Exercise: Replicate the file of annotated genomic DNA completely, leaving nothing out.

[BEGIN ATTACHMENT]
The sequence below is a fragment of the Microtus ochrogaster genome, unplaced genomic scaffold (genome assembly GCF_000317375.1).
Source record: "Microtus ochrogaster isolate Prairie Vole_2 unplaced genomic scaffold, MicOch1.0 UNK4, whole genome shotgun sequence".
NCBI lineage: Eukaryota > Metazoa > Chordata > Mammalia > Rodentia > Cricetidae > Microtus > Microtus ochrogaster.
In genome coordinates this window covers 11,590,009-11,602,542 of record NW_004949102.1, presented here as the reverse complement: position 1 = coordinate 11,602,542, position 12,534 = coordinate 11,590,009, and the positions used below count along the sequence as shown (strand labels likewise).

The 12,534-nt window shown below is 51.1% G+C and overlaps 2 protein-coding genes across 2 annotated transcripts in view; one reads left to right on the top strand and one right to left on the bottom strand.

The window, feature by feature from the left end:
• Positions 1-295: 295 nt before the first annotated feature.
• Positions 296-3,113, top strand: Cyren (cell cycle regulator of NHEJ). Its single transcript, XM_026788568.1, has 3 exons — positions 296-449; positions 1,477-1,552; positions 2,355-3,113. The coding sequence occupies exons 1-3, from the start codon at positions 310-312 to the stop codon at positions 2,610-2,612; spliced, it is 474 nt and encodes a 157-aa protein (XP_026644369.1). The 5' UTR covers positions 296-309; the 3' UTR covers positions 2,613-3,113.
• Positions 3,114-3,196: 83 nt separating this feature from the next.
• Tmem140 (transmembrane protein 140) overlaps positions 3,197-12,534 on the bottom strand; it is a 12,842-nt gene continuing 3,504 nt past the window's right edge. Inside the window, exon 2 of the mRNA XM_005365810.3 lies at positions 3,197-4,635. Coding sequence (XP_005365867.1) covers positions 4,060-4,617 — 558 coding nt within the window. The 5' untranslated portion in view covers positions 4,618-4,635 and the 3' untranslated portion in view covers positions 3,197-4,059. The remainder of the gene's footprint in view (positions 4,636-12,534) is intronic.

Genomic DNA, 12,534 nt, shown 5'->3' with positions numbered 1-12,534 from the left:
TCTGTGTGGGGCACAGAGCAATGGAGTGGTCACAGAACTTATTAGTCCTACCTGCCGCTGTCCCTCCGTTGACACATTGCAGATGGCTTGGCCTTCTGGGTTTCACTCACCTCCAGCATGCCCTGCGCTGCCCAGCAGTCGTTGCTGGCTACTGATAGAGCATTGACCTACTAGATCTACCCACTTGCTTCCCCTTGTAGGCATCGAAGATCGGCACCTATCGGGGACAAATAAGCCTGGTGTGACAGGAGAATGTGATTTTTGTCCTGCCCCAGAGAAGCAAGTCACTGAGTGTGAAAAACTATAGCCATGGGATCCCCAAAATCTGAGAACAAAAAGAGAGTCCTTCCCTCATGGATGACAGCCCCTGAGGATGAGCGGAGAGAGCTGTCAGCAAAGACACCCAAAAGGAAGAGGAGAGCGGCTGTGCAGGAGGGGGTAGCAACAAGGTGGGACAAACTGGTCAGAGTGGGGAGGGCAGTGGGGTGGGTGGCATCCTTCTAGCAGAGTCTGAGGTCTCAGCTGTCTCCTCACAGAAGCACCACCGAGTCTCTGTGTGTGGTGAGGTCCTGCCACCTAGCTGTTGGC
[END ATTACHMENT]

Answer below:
The sequence below is a fragment of the Microtus ochrogaster genome, unplaced genomic scaffold (genome assembly GCF_000317375.1).
Source record: "Microtus ochrogaster isolate Prairie Vole_2 unplaced genomic scaffold, MicOch1.0 UNK4, whole genome shotgun sequence".
NCBI lineage: Eukaryota > Metazoa > Chordata > Mammalia > Rodentia > Cricetidae > Microtus > Microtus ochrogaster.
In genome coordinates this window covers 11,590,009-11,602,542 of record NW_004949102.1, presented here as the reverse complement: position 1 = coordinate 11,602,542, position 12,534 = coordinate 11,590,009, and the positions used below count along the sequence as shown (strand labels likewise).

The 12,534-nt window shown below is 51.1% G+C and overlaps 2 protein-coding genes across 2 annotated transcripts in view; one reads left to right on the top strand and one right to left on the bottom strand.

The window, feature by feature from the left end:
• Positions 1-295: 295 nt before the first annotated feature.
• Positions 296-3,113, top strand: Cyren (cell cycle regulator of NHEJ). Its single transcript, XM_026788568.1, has 3 exons — positions 296-449; positions 1,477-1,552; positions 2,355-3,113. The coding sequence occupies exons 1-3, from the start codon at positions 310-312 to the stop codon at positions 2,610-2,612; spliced, it is 474 nt and encodes a 157-aa protein (XP_026644369.1). The 5' UTR covers positions 296-309; the 3' UTR covers positions 2,613-3,113.
• Positions 3,114-3,196: 83 nt separating this feature from the next.
• Tmem140 (transmembrane protein 140) overlaps positions 3,197-12,534 on the bottom strand; it is a 12,842-nt gene continuing 3,504 nt past the window's right edge. Inside the window, exon 2 of the mRNA XM_005365810.3 lies at positions 3,197-4,635. Coding sequence (XP_005365867.1) covers positions 4,060-4,617 — 558 coding nt within the window. The 5' untranslated portion in view covers positions 4,618-4,635 and the 3' untranslated portion in view covers positions 3,197-4,059. The remainder of the gene's footprint in view (positions 4,636-12,534) is intronic.

Genomic DNA, 12,534 nt, shown 5'->3' with positions numbered 1-12,534 from the left:
TCTGTGTGGGGCACAGAGCAATGGAGTGGTCACAGAACTTATTAGTCCTACCTGCCGCTGTCCCTCCGTTGACACATTGCAGATGGCTTGGCCTTCTGGGTTTCACTCACCTCCAGCATGCCCTGCGCTGCCCAGCAGTCGTTGCTGGCTACTGATAGAGCATTGACCTACTAGATCTACCCACTTGCTTCCCCTTGTAGGCATCGAAGATCGGCACCTATCGGGGACAAATAAGCCTGGTGTGACAGGAGAATGTGATTTTTGTCCTGCCCCAGAGAAGCAAGTCACTGAGTGTGAAAAACTATAGCCATGGGATCCCCAAAATCTGAGAACAAAAAGAGAGTCCTTCCCTCATGGATGACAGCCCCTGAGGATGAGCGGAGAGAGCTGTCAGCAAAGACACCCAAAAGGAAGAGGAGAGCGGCTGTGCAGGAGGGGGTAGCAACAAGGTGGGACAAACTGGTCAGAGTGGGGAGGGCAGTGGGGTGGGTGGCATCCTTCTAGCAGAGTCTGAGGTCTCAGCTGTCTCCTCACAGAAGCACCACCGAGTCTCTGTGTGTGGTGAGGTCCTGCCACCTAGCTGTTGGC